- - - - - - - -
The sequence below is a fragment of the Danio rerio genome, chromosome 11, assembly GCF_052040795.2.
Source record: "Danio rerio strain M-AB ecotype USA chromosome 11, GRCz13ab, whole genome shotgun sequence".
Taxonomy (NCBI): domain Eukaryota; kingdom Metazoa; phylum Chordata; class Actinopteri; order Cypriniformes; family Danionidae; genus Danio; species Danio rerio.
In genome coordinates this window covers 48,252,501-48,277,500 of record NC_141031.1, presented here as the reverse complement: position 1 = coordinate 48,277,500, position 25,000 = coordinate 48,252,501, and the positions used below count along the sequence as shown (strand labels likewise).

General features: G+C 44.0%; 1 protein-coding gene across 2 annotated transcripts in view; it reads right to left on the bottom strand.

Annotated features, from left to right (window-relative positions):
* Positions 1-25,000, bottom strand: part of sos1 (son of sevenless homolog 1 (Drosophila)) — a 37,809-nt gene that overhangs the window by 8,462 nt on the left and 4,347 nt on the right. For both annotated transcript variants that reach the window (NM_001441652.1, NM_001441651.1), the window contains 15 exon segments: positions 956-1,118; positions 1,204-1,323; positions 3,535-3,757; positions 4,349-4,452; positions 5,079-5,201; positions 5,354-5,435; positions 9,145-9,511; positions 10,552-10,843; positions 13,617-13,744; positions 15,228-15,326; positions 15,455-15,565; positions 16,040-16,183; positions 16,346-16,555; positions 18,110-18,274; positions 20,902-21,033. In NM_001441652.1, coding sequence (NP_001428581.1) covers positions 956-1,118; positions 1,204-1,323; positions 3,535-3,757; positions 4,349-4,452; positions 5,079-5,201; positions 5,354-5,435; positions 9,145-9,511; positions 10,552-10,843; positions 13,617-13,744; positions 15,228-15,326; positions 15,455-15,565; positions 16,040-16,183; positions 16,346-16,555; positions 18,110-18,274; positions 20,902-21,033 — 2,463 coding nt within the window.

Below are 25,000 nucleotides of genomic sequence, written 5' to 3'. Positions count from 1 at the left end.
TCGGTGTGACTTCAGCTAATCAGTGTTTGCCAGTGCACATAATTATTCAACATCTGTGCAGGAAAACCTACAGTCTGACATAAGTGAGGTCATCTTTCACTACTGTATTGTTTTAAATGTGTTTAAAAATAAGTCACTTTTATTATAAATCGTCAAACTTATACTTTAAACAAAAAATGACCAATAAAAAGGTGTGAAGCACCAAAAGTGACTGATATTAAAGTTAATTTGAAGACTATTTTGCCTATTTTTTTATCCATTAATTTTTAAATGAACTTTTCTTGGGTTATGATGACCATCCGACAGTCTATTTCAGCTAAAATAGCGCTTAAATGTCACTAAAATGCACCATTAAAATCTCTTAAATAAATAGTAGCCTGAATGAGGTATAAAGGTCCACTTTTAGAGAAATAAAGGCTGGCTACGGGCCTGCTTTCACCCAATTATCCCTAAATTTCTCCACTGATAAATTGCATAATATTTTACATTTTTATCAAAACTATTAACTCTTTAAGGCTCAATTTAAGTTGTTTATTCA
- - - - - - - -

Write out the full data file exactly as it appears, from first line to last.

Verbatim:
The sequence below is a fragment of the Danio rerio genome, chromosome 11, assembly GCF_052040795.2.
Source record: "Danio rerio strain M-AB ecotype USA chromosome 11, GRCz13ab, whole genome shotgun sequence".
Taxonomy (NCBI): domain Eukaryota; kingdom Metazoa; phylum Chordata; class Actinopteri; order Cypriniformes; family Danionidae; genus Danio; species Danio rerio.
In genome coordinates this window covers 48,252,501-48,277,500 of record NC_141031.1, presented here as the reverse complement: position 1 = coordinate 48,277,500, position 25,000 = coordinate 48,252,501, and the positions used below count along the sequence as shown (strand labels likewise).

General features: G+C 44.0%; 1 protein-coding gene across 2 annotated transcripts in view; it reads right to left on the bottom strand.

Annotated features, from left to right (window-relative positions):
* Positions 1-25,000, bottom strand: part of sos1 (son of sevenless homolog 1 (Drosophila)) — a 37,809-nt gene that overhangs the window by 8,462 nt on the left and 4,347 nt on the right. For both annotated transcript variants that reach the window (NM_001441652.1, NM_001441651.1), the window contains 15 exon segments: positions 956-1,118; positions 1,204-1,323; positions 3,535-3,757; positions 4,349-4,452; positions 5,079-5,201; positions 5,354-5,435; positions 9,145-9,511; positions 10,552-10,843; positions 13,617-13,744; positions 15,228-15,326; positions 15,455-15,565; positions 16,040-16,183; positions 16,346-16,555; positions 18,110-18,274; positions 20,902-21,033. In NM_001441652.1, coding sequence (NP_001428581.1) covers positions 956-1,118; positions 1,204-1,323; positions 3,535-3,757; positions 4,349-4,452; positions 5,079-5,201; positions 5,354-5,435; positions 9,145-9,511; positions 10,552-10,843; positions 13,617-13,744; positions 15,228-15,326; positions 15,455-15,565; positions 16,040-16,183; positions 16,346-16,555; positions 18,110-18,274; positions 20,902-21,033 — 2,463 coding nt within the window.

Below are 25,000 nucleotides of genomic sequence, written 5' to 3'. Positions count from 1 at the left end.
TCGGTGTGACTTCAGCTAATCAGTGTTTGCCAGTGCACATAATTATTCAACATCTGTGCAGGAAAACCTACAGTCTGACATAAGTGAGGTCATCTTTCACTACTGTATTGTTTTAAATGTGTTTAAAAATAAGTCACTTTTATTATAAATCGTCAAACTTATACTTTAAACAAAAAATGACCAATAAAAAGGTGTGAAGCACCAAAAGTGACTGATATTAAAGTTAATTTGAAGACTATTTTGCCTATTTTTTTATCCATTAATTTTTAAATGAACTTTTCTTGGGTTATGATGACCATCCGACAGTCTATTTCAGCTAAAATAGCGCTTAAATGTCACTAAAATGCACCATTAAAATCTCTTAAATAAATAGTAGCCTGAATGAGGTATAAAGGTCCACTTTTAGAGAAATAAAGGCTGGCTACGGGCCTGCTTTCACCCAATTATCCCTAAATTTCTCCACTGATAAATTGCATAATATTTTACATTTTTATCAAAACTATTAACTCTTTAAGGCTCAATTTAAGTTGTTTATTCA